Extended muscle soreness is a sign your muscles aren’t recovering properly, which will negatively effect your next sessions.
3. You Repeatedly Fail to Meet Your Previous Feats
If you are struggling to hit what you used to previously, there is a problem.
Assuming you’re not just jumping straight back into an exercise you haven’t trained in a while and are expecting to hit last years pr.
If you are failing to hold your ground at the same level, and are losing strength and endurance week after week there is a chance you are overtrained.
Be aware that just because you don’t hit a lift amount once or twice doesn’t necessarily mean you’re overtraining. A lot of factors like sleep, nutrition, stress can have a large effect on your lifts as well.
However if you are consistently going down you may need to reevaluate.
4. Altered Resting Heart Rate
Increased morning resting heart rate is an indicator of an overtrained state.
“An increase of more than five beats per minute is indicative of an overtrained state.” Mary Black Johnson, PhD
Altered resting heart rate is the result of an increased metabolic rate to meet the imposed demand of training.
A heart rate monitor is a good way to track your resting heart rate or you can do it the old fashioned way with two fingers and your neck before you get out of bed in the morning.
5. Restless Sleep / Loss of Concentration
If you are struggling to sleep even though you’re smashing yourself in the gym it could be a sign of overtraining.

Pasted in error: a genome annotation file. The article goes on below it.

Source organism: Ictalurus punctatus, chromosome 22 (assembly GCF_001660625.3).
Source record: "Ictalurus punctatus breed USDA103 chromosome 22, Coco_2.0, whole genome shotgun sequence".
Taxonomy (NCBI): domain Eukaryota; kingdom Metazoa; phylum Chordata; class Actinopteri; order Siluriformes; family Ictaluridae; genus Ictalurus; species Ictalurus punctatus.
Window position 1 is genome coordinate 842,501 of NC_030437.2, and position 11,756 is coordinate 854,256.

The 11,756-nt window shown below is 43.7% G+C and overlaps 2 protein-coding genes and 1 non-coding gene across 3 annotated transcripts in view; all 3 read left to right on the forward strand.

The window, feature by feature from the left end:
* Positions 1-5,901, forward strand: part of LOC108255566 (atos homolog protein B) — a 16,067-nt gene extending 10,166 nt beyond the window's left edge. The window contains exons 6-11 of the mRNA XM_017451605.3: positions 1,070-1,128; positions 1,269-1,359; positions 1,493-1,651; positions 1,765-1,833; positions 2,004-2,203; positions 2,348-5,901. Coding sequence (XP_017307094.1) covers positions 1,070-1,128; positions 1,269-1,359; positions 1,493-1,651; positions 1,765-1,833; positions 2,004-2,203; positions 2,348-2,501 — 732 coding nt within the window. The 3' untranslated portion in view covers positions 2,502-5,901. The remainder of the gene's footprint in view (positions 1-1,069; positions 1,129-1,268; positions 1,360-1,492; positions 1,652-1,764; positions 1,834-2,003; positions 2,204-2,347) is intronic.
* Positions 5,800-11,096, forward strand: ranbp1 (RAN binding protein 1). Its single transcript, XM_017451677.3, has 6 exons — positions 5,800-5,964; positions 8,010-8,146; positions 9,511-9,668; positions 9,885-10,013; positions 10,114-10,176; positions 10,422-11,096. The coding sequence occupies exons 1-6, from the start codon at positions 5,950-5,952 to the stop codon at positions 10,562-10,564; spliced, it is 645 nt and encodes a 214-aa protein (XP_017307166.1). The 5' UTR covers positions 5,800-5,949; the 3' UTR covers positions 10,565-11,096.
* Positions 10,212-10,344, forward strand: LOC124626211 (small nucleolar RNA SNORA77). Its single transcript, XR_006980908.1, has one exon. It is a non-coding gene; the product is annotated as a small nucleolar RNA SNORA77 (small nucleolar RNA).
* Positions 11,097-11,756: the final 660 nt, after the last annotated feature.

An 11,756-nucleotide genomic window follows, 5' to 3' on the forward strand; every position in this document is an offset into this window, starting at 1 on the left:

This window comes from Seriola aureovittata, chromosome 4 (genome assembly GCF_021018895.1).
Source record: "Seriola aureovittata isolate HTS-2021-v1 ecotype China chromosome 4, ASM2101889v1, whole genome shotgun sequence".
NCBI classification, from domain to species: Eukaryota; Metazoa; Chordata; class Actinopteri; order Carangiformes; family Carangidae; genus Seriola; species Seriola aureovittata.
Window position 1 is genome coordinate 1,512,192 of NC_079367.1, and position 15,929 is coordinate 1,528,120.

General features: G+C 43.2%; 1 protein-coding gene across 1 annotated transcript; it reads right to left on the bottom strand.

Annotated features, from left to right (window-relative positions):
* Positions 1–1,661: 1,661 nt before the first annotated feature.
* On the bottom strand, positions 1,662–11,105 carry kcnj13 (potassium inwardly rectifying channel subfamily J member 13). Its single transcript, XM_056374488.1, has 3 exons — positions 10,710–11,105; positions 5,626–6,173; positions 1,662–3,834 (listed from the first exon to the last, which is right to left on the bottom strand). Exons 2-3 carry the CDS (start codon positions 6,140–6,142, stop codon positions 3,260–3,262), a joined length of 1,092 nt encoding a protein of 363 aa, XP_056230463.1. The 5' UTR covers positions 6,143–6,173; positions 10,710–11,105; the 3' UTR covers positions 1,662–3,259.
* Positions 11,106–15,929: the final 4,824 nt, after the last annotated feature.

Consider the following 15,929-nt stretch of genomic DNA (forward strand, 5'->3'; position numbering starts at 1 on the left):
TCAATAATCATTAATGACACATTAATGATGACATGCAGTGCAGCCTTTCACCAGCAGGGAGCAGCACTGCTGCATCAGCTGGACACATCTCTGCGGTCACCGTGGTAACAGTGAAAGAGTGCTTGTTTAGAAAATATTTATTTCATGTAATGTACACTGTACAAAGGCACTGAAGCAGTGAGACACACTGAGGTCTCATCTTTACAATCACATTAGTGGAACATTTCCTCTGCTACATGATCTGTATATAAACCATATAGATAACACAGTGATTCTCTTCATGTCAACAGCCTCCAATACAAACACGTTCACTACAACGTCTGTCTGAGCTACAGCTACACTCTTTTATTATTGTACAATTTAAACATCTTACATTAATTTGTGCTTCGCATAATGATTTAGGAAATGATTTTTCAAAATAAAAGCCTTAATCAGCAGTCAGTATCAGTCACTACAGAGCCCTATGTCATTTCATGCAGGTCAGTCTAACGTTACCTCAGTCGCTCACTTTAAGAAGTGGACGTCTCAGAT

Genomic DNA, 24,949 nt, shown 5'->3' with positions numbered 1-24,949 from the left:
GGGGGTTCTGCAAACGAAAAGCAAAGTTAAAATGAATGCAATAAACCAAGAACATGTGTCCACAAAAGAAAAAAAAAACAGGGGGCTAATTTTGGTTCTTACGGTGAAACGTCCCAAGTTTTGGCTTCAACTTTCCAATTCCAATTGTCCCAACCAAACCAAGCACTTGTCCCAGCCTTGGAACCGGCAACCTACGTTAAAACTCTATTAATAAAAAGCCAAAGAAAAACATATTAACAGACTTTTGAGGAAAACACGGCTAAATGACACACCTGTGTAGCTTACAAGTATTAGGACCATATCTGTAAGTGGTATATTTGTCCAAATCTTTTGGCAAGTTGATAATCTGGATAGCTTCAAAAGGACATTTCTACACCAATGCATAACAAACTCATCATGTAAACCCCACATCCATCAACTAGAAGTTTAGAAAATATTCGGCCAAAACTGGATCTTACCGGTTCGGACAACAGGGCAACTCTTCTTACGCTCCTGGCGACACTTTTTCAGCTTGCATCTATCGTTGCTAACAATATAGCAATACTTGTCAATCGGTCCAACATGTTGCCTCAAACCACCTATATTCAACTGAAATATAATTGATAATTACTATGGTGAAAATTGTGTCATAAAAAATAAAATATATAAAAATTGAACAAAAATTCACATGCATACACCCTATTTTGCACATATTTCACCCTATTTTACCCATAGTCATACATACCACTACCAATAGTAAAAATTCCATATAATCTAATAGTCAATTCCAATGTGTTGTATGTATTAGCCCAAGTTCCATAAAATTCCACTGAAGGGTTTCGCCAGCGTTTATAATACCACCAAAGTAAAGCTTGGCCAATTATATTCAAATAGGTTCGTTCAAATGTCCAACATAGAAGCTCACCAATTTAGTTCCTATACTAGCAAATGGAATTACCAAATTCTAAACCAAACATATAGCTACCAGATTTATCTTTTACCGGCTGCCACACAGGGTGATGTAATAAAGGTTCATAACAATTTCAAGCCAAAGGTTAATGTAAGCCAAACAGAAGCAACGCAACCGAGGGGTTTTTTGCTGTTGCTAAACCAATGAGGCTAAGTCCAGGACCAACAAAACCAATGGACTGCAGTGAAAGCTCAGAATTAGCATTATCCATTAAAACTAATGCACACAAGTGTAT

What can happen is your sympathetic nervous system can go into overdrive causing hyper excitability, restlessness, and inability to focus.
Being unable to sleep compounds the problem as you’re body replenishes itself through sleep.
6. Feeling Sluggish All The Time
After a good workout you should feel great. Exercise elevates your mood and gives you a rush of endorphins. If you don’t get this feeling it could be a sign of overtraining.
Feeling sluggish all day is another effect of the sympathetic nervous system and is often experienced by endurance athletes. Decreased testosterone and increased cortisol levels can cause extreme fatigue and the feeling like you’ve come down with a cold.
Overtraining can cause an intensification of personality traits for guys who are prone to being aggressive, irritable, or depressed.
These emotions aren’t always a sign of overtraining as there are other factors that can contribute to your mood, but it is a good thing to be aware of.
8. Odd Aches and Pains in Bones, Joints and Limbs
Post workout soreness is normal, but if if you are experiencing intense and prolonged soreness in your joints and bones then you may have gone too far.